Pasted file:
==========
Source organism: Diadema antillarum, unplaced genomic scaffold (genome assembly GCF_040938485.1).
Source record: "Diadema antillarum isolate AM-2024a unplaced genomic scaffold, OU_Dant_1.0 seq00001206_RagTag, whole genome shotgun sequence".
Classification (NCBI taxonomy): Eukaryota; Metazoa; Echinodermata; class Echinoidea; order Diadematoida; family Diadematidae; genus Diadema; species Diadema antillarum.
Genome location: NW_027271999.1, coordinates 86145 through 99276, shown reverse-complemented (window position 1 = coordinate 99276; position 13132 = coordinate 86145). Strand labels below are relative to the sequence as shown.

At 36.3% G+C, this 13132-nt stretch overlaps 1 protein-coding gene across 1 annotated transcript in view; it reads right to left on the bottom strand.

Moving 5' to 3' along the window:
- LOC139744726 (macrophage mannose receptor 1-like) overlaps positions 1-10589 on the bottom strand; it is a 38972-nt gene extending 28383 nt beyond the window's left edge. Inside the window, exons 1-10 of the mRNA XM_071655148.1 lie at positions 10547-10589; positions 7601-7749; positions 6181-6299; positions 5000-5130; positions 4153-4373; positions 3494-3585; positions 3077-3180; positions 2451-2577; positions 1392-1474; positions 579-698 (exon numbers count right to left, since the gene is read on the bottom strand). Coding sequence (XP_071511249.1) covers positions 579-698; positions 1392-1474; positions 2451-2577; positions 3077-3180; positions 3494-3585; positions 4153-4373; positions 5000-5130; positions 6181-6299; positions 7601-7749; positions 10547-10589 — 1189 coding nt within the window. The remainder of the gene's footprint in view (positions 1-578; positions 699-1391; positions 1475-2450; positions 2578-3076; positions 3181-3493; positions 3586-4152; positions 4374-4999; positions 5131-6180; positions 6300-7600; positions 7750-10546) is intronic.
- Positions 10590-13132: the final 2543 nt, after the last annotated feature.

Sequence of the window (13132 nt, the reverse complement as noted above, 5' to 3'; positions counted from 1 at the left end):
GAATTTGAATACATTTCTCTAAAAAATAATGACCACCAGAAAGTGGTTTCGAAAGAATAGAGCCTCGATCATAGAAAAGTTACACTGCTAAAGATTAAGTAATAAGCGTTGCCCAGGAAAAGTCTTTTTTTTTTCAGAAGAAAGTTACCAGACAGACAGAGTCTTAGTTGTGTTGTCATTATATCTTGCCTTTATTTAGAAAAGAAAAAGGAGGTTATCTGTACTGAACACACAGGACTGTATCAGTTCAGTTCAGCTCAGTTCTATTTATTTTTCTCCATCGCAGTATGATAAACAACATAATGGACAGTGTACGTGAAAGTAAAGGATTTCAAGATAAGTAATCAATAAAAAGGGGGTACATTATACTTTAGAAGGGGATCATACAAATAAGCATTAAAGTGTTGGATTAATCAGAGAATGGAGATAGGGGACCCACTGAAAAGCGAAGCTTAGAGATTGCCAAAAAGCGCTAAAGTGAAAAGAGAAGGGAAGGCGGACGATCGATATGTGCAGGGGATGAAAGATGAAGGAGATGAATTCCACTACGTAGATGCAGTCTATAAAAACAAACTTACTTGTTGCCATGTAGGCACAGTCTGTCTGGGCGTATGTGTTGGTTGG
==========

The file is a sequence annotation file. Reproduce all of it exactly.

Source organism: Diadema antillarum, unplaced genomic scaffold (genome assembly GCF_040938485.1).
Source record: "Diadema antillarum isolate AM-2024a unplaced genomic scaffold, OU_Dant_1.0 seq00001206_RagTag, whole genome shotgun sequence".
Classification (NCBI taxonomy): Eukaryota; Metazoa; Echinodermata; class Echinoidea; order Diadematoida; family Diadematidae; genus Diadema; species Diadema antillarum.
Genome location: NW_027271999.1, coordinates 86145 through 99276, shown reverse-complemented (window position 1 = coordinate 99276; position 13132 = coordinate 86145). Strand labels below are relative to the sequence as shown.

At 36.3% G+C, this 13132-nt stretch overlaps 1 protein-coding gene across 1 annotated transcript in view; it reads right to left on the bottom strand.

Moving 5' to 3' along the window:
- LOC139744726 (macrophage mannose receptor 1-like) overlaps positions 1-10589 on the bottom strand; it is a 38972-nt gene extending 28383 nt beyond the window's left edge. Inside the window, exons 1-10 of the mRNA XM_071655148.1 lie at positions 10547-10589; positions 7601-7749; positions 6181-6299; positions 5000-5130; positions 4153-4373; positions 3494-3585; positions 3077-3180; positions 2451-2577; positions 1392-1474; positions 579-698 (exon numbers count right to left, since the gene is read on the bottom strand). Coding sequence (XP_071511249.1) covers positions 579-698; positions 1392-1474; positions 2451-2577; positions 3077-3180; positions 3494-3585; positions 4153-4373; positions 5000-5130; positions 6181-6299; positions 7601-7749; positions 10547-10589 — 1189 coding nt within the window. The remainder of the gene's footprint in view (positions 1-578; positions 699-1391; positions 1475-2450; positions 2578-3076; positions 3181-3493; positions 3586-4152; positions 4374-4999; positions 5131-6180; positions 6300-7600; positions 7750-10546) is intronic.
- Positions 10590-13132: the final 2543 nt, after the last annotated feature.

Sequence of the window (13132 nt, the reverse complement as noted above, 5' to 3'; positions counted from 1 at the left end):
GAATTTGAATACATTTCTCTAAAAAATAATGACCACCAGAAAGTGGTTTCGAAAGAATAGAGCCTCGATCATAGAAAAGTTACACTGCTAAAGATTAAGTAATAAGCGTTGCCCAGGAAAAGTCTTTTTTTTTTCAGAAGAAAGTTACCAGACAGACAGAGTCTTAGTTGTGTTGTCATTATATCTTGCCTTTATTTAGAAAAGAAAAAGGAGGTTATCTGTACTGAACACACAGGACTGTATCAGTTCAGTTCAGCTCAGTTCTATTTATTTTTCTCCATCGCAGTATGATAAACAACATAATGGACAGTGTACGTGAAAGTAAAGGATTTCAAGATAAGTAATCAATAAAAAGGGGGTACATTATACTTTAGAAGGGGATCATACAAATAAGCATTAAAGTGTTGGATTAATCAGAGAATGGAGATAGGGGACCCACTGAAAAGCGAAGCTTAGAGATTGCCAAAAAGCGCTAAAGTGAAAAGAGAAGGGAAGGCGGACGATCGATATGTGCAGGGGATGAAAGATGAAGGAGATGAATTCCACTACGTAGATGCAGTCTATAAAAACAAACTTACTTGTTGCCATGTAGGCACAGTCTGTCTGGGCGTATGTGTTGGTTGG